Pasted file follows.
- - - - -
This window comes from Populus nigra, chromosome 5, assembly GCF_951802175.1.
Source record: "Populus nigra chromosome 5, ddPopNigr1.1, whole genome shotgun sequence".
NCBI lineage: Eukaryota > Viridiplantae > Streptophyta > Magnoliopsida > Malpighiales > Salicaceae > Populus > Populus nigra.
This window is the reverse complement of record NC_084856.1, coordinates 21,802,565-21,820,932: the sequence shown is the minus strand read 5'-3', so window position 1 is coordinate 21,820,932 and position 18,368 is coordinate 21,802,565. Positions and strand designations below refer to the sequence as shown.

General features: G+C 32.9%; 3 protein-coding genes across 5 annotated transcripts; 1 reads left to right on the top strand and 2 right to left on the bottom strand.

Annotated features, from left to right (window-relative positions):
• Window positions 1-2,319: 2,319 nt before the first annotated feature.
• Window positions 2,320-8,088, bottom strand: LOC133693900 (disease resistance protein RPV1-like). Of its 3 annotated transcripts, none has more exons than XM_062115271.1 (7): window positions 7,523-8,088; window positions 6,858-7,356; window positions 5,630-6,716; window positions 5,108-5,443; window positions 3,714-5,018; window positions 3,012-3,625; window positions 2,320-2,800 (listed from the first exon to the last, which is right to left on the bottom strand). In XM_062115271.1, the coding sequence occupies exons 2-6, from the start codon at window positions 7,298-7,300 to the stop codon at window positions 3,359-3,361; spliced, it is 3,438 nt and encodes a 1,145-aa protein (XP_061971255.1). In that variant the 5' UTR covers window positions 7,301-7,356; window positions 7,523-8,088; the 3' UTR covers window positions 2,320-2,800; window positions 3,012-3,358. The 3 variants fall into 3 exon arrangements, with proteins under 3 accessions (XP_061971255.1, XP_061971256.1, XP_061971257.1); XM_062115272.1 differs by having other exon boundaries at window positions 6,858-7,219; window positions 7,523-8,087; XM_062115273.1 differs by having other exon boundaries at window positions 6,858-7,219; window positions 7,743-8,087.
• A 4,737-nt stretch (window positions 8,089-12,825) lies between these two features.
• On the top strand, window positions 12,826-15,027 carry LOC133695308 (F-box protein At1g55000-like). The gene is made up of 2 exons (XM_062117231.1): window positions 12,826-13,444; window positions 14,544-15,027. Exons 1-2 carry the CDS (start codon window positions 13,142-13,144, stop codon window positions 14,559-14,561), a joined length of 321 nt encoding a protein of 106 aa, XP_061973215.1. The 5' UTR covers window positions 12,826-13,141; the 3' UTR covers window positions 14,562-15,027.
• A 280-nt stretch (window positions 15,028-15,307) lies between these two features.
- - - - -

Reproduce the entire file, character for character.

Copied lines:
This window comes from Populus nigra, chromosome 5, assembly GCF_951802175.1.
Source record: "Populus nigra chromosome 5, ddPopNigr1.1, whole genome shotgun sequence".
NCBI lineage: Eukaryota > Viridiplantae > Streptophyta > Magnoliopsida > Malpighiales > Salicaceae > Populus > Populus nigra.
This window is the reverse complement of record NC_084856.1, coordinates 21,802,565-21,820,932: the sequence shown is the minus strand read 5'-3', so window position 1 is coordinate 21,820,932 and position 18,368 is coordinate 21,802,565. Positions and strand designations below refer to the sequence as shown.

General features: G+C 32.9%; 3 protein-coding genes across 5 annotated transcripts; 1 reads left to right on the top strand and 2 right to left on the bottom strand.

Annotated features, from left to right (window-relative positions):
• Window positions 1-2,319: 2,319 nt before the first annotated feature.
• Window positions 2,320-8,088, bottom strand: LOC133693900 (disease resistance protein RPV1-like). Of its 3 annotated transcripts, none has more exons than XM_062115271.1 (7): window positions 7,523-8,088; window positions 6,858-7,356; window positions 5,630-6,716; window positions 5,108-5,443; window positions 3,714-5,018; window positions 3,012-3,625; window positions 2,320-2,800 (listed from the first exon to the last, which is right to left on the bottom strand). In XM_062115271.1, the coding sequence occupies exons 2-6, from the start codon at window positions 7,298-7,300 to the stop codon at window positions 3,359-3,361; spliced, it is 3,438 nt and encodes a 1,145-aa protein (XP_061971255.1). In that variant the 5' UTR covers window positions 7,301-7,356; window positions 7,523-8,088; the 3' UTR covers window positions 2,320-2,800; window positions 3,012-3,358. The 3 variants fall into 3 exon arrangements, with proteins under 3 accessions (XP_061971255.1, XP_061971256.1, XP_061971257.1); XM_062115272.1 differs by having other exon boundaries at window positions 6,858-7,219; window positions 7,523-8,087; XM_062115273.1 differs by having other exon boundaries at window positions 6,858-7,219; window positions 7,743-8,087.
• A 4,737-nt stretch (window positions 8,089-12,825) lies between these two features.
• On the top strand, window positions 12,826-15,027 carry LOC133695308 (F-box protein At1g55000-like). The gene is made up of 2 exons (XM_062117231.1): window positions 12,826-13,444; window positions 14,544-15,027. Exons 1-2 carry the CDS (start codon window positions 13,142-13,144, stop codon window positions 14,559-14,561), a joined length of 321 nt encoding a protein of 106 aa, XP_061973215.1. The 5' UTR covers window positions 12,826-13,141; the 3' UTR covers window positions 14,562-15,027.
• A 280-nt stretch (window positions 15,028-15,307) lies between these two features.